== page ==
- From the main menu select Settings|Compiler and debugger…
- Make sure your Selected compiler is the compiler you plan to use.
Mine is the “GNU GCC Compiler” option.
- Click the Toolchain executables tab.
- Make sure the Compiler’s installation directory is correct.
I keep my MinGW in
C:\Program Files\MinGW, but most users will have it in the default installation path:
C:\MinGWIf you are using another compiler, for example, CodeGear Turbo C++ Explorer, make sure you’ve got its installation directory listed
- In the Program Files tab, make sure each item correctly identifies the executable. Mine uses all the default stuff for GCC:
C Compiler: mingw32-gcc.exe
C++ Compiler: mingw32-g++.exe
Linker for dynamic libs: mingw32-g++.exe
Linker for static libs: ar.exe
Resource compiler: windres.exe
Make program: mingw32-make.exe
Again, if you are using something different, make sure you’ve got the correct executables. For TC++Explorer you’ll want to make sure you’ve got something like:
C++ Compiler: bcc32.exe
Linker for static libs: ilink32.exe
Resource compiler: brcc32.exe
Make program: make.exe
If you aren’t using the GCC you’ll also want to make sure you’ve got the proper global variables set up. See here for more.
- Test compile something simple to make sure you’ve got it working.
Now, to add a main icon resource to your program, a quick walk-through:
- Create a New Project… and choose a Console application. This will give you a default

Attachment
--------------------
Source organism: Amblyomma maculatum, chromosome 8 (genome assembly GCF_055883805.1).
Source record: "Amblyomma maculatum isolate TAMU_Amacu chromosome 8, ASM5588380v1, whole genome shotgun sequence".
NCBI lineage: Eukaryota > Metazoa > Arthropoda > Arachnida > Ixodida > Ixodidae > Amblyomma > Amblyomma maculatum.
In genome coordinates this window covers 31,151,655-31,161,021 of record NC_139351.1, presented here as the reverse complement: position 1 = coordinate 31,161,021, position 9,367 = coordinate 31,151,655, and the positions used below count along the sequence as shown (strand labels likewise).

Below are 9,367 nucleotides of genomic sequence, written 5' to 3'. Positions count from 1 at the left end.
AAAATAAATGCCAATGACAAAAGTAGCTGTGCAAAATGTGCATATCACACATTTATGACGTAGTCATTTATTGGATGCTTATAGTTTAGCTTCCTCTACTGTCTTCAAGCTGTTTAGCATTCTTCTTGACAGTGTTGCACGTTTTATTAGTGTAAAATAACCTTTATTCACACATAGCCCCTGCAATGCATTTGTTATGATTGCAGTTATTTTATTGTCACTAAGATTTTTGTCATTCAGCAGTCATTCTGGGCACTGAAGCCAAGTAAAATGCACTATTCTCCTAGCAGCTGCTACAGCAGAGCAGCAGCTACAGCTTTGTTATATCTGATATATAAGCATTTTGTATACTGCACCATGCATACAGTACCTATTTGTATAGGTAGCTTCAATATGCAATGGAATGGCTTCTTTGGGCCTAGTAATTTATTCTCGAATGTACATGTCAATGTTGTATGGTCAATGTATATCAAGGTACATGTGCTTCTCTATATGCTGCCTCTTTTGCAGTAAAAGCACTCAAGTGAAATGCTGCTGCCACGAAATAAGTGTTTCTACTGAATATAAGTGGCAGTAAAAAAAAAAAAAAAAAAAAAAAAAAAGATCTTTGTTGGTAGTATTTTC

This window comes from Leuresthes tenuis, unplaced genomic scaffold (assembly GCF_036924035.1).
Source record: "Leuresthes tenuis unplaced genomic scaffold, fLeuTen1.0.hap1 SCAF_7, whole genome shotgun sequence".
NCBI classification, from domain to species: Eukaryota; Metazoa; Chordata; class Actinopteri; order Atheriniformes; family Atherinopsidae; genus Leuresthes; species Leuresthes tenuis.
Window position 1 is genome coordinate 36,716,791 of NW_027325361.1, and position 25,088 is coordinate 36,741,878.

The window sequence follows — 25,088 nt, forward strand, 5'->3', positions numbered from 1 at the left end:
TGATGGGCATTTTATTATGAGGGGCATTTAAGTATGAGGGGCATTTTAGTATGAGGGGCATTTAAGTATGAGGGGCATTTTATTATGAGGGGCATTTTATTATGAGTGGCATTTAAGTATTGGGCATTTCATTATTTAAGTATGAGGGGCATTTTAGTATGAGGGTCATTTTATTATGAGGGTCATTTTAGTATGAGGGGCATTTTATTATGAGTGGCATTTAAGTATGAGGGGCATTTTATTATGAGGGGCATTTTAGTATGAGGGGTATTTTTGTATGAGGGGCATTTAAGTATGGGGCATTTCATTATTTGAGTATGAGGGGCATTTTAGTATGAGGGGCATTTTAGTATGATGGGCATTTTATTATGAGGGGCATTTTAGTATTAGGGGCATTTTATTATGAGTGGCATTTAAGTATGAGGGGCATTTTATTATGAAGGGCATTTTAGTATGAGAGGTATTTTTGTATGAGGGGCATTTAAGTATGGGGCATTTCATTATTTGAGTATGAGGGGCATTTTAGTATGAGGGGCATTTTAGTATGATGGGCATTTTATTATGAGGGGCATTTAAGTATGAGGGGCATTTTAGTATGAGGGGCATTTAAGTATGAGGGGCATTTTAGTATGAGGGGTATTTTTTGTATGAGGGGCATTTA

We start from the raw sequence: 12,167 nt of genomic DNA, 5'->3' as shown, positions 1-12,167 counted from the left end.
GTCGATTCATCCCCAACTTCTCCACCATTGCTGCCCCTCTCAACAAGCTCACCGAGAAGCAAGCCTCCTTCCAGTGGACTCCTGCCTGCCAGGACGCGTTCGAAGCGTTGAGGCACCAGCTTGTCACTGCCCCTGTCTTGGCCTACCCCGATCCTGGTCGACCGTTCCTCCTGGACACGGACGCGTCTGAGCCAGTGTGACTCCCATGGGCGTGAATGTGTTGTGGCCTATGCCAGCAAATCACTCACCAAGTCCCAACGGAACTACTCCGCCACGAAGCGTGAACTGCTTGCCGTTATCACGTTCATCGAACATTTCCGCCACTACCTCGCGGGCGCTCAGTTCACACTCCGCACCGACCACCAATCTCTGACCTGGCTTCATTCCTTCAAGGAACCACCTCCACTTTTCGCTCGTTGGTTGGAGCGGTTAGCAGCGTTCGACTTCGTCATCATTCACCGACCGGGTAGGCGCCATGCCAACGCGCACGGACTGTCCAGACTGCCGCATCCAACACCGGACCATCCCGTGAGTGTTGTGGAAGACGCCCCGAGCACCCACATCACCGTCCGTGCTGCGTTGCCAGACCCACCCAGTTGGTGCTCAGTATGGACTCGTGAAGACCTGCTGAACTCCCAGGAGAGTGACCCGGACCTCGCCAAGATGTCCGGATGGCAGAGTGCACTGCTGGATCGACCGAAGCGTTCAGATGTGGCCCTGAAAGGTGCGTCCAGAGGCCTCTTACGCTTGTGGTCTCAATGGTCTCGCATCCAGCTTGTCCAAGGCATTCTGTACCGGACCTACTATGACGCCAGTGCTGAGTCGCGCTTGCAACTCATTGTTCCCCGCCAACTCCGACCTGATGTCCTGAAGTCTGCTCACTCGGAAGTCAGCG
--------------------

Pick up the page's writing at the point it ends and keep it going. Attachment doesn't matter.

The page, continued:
main.cppthat simply prints “Hello world!”.
- Find or create an icon to represent your application. Add it to your project. Mine is named
- Create a new file in your project named
resources.rc. It doesn’t have to be named “resources”, but that’s what I chose.
- Add the following line to
MAINICON ICON "spiffomatic.ico"
Notice how I gave the filename of the icon file I added to the project? Save all changes.
- At this point the Projects Management pane on the left should look something like this:
| |_ main.cpp
| |_ resources.rc
- Hit Ctrl-F9 (or Build|Build from the main menu).
You should now be able to navigate to your application’s EXE using Windows Explorer and see it represented with the icon you selected for it. If compilation fails, make sure you have all the compiler options correct and try again.
Another path would be to just download Resource Hacker and use it to modify your EXE directly.